Atlanta has a strong and growing creative economy. Everyday, we meet women who are on the ground working to break down barriers, build community, inspire, inform, and entertain the people of Atlanta through the arts.
For National Women’s History Month in March, C4 Atlanta will be curating a Leading Lady blog series celebrating the women in the creative economy of Greater Atlanta. Over the last several weeks, we have asked the public to nominate women in the creative sector who inspire and have positively impacted the Atlanta community through their contributions.
We are proud to introduce the final next Leading Lady for March 2017: Kemi Bennings
Where do you work and what do you do?
In the health and wellness industry, I am a health educator and life coach. My primary focus is holistic transformative healing, where I empower clients to do the necessary work to create the lives they desire.When and how did you first become interested in the arts? How long have you been in your line of work?I became interested in the arts through poetry; I found my way into Atlanta’s artistic vortex in 1995 by way of an invitation to a local poetry reading held at Patti Hut Café on Thursday nights. The place was called Rio Mall; it was once located on the corner of Piedmont and North Avenue. Walking in Patti Hut Café was like going down the proverbial rabbit-hole, because there were a matrix of pathways that led to an experience of the Atlanta vibe in all of its glory and genre. From the West End to Midtown, Decatur to Downtown Atlanta, living rooms were turned into literary safe houses; there were people who had magic in their dream coats, stars in their eyes, a poem freshly penned and flyers in their pockets which led to other dimensions of artistic and live music hot spots – places where like-minded artists and those serious about their craft dwelled. From that moment, my life would change…I began producing shows in 2002 beginning with the premiere Southeast female showcase, Soul Sista’s Juke Joint, and I have been at it and expanding my scope since then.What did you want to be or think you were going to be when you grew up?
I kinda I knew that I would become a nurse as I gravitated to the Red Cross around the age of 13, becoming a youth candy striper at a local hospital. It was also in my genes – my grandmother was a nurse. But I was also fascinated with culinary arts, watching all of the Saturday morning cooking shows and practicing in the kitchen. Aside from being a nurse, I have created the opportunity to flex my gourmet vegan/vegetarian and personal chef skills in the film industry!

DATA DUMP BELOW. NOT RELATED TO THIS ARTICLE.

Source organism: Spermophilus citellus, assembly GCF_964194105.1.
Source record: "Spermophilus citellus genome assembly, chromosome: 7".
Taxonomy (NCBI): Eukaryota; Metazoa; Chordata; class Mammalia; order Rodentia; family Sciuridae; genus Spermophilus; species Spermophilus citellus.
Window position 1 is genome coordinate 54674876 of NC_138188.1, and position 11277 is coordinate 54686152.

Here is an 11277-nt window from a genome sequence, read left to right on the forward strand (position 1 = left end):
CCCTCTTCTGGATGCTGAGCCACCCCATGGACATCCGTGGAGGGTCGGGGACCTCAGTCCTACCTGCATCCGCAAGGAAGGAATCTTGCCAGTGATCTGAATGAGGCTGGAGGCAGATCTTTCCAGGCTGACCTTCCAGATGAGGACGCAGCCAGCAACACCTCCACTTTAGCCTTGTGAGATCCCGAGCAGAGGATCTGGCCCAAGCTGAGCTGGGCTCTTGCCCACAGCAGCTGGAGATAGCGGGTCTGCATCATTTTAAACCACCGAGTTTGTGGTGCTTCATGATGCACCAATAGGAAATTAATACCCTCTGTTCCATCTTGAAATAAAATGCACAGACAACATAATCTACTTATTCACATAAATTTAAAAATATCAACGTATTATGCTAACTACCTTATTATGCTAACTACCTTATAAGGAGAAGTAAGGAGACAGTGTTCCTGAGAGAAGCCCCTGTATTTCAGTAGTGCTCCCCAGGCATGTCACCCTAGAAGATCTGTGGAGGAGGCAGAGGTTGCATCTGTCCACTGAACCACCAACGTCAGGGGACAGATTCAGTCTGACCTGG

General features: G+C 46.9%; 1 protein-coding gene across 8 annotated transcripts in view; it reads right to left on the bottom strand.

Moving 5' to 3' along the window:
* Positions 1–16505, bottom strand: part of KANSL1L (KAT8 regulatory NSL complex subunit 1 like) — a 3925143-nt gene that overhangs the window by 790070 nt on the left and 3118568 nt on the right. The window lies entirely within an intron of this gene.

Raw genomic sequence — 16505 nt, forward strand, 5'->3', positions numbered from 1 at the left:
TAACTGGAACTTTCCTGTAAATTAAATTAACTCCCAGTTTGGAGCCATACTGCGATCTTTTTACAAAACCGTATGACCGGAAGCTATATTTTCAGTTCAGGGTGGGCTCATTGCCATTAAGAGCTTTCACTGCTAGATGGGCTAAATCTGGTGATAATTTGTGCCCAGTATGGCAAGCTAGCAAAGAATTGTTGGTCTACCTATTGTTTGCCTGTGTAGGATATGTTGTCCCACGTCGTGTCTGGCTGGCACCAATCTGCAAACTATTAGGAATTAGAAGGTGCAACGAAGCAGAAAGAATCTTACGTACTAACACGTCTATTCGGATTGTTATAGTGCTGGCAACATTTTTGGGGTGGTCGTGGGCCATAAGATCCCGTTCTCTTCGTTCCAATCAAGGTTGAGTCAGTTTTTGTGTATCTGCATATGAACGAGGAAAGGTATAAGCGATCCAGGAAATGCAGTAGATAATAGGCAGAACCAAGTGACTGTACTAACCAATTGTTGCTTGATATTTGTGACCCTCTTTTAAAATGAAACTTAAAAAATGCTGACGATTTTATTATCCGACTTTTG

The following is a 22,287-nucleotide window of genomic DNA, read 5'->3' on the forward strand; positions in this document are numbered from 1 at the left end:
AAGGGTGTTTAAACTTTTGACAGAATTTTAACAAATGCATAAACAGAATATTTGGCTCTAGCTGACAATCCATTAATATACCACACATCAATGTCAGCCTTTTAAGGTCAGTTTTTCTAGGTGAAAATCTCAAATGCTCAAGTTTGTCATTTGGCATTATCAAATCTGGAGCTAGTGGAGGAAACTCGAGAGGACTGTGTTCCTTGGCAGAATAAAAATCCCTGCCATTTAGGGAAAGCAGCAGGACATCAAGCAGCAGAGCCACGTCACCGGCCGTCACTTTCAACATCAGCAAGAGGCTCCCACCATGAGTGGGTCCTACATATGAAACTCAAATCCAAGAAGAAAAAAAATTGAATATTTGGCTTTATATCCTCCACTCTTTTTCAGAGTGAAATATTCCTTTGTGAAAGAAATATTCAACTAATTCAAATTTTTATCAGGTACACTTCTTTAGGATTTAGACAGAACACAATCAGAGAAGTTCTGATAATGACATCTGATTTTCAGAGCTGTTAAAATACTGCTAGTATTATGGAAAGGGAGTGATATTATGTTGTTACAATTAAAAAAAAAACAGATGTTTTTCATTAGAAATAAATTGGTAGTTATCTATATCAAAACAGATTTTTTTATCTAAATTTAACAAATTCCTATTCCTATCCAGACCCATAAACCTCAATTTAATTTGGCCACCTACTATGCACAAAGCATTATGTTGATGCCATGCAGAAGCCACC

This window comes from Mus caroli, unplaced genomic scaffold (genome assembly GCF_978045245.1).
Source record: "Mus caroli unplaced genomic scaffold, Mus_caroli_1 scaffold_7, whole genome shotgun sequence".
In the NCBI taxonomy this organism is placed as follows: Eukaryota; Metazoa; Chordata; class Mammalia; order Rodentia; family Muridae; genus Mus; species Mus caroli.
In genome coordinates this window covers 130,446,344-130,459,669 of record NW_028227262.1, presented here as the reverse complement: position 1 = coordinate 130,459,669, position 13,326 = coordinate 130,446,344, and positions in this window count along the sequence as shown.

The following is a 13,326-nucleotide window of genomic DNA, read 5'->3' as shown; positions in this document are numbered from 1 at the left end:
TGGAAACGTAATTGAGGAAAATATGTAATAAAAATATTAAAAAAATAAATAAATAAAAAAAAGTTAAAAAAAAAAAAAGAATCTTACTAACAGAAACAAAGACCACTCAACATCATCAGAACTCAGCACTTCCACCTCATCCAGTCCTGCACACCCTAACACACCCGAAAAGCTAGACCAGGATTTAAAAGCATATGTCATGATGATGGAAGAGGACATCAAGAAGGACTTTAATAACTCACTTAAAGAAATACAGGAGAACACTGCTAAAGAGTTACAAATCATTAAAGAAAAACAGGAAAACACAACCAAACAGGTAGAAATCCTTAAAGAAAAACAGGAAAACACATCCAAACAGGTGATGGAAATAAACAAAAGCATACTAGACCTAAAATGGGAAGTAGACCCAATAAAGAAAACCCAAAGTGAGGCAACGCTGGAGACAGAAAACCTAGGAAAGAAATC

If you could have lunch with any woman from history who would it be and what would you want to talk about?
There are many people who have had tremendous influence in my life. My parents have been two of my greatest influences, as they taught me values, compassion and love for humankind. But, artists have been a unique influence in my life. The role we play in society – imagine a world without art or music. I’m continually inspired by the music we make, the pictures we paint, the poems we pen and the creating of artistic lanes unseen.
How is art a passion for you?
I am passionate about art and music being powerful mediums for social change: how we utilize them to inspire, entertain and educate. I’ve been experimenting with life: this “notion” that we, a diverse and global community of artists, are guided by and have a unique relationship with a higher source. It is my contention that within that source is where creativity emerges, where artist and spirit meet, where art and art form are born, where we become “alive” and where we have the potential to make great contributions and create change in the world.
What are your thoughts on equality and the representation of women in the creative workforce?When we speak about the equality and representation of women in the creative workforce, what we are really talking about is honoring the value that women bring to society as a whole – the qualities that are innate to us as women, our respective stories, in addition to our unique and diverse perspectives of creativity.I feel that overall gender inequality is still prevalent. We saw it recently, when the presiding chair interrupted Sen. Elizabeth Warren while reading Coretta Scott’s letter, and Bernie Sanders (I like Bernie, but the fact is that he is male) was allowed to read the letter. We must be diligent and courageous in making sure women’s voices are heard and acknowledged (and those voices influence and drive change), and we must come together in a way that we ourselves have not seen in our lifetime.What excites you about the arts in Atlanta?What excites me most about the Atlanta arts/music scene is that just beneath the surface, there is always a melting pot of new artists who are willing to push the envelope. I’m excited about the artists that live in the south, as well as, the artists that are attracted to Atlanta (The South). I love the diverse perspectives and how they sometimes become mixed with Southern hospitality and what I feel exists as an undertone for those that dig deeper; the inherent responsibility to build community, create awareness and impact social change. Also, I appreciate that there still exists a lineage of artists, trailblazers and creatives from the late 80’s, early 90’s that are still here to support the ever-evolving Atlanta arts scene.What do you hope to contribute to the Atlanta arts community with the work you do?Continue to produce fresh, thought-provoking and innovative programming. Continue identifying, supporting and collaborating with creatives of all genres.Where can we find you on Social Media?FB: Kemi BenningsTwitter: Kemi BenningsIG: Kemi Bennings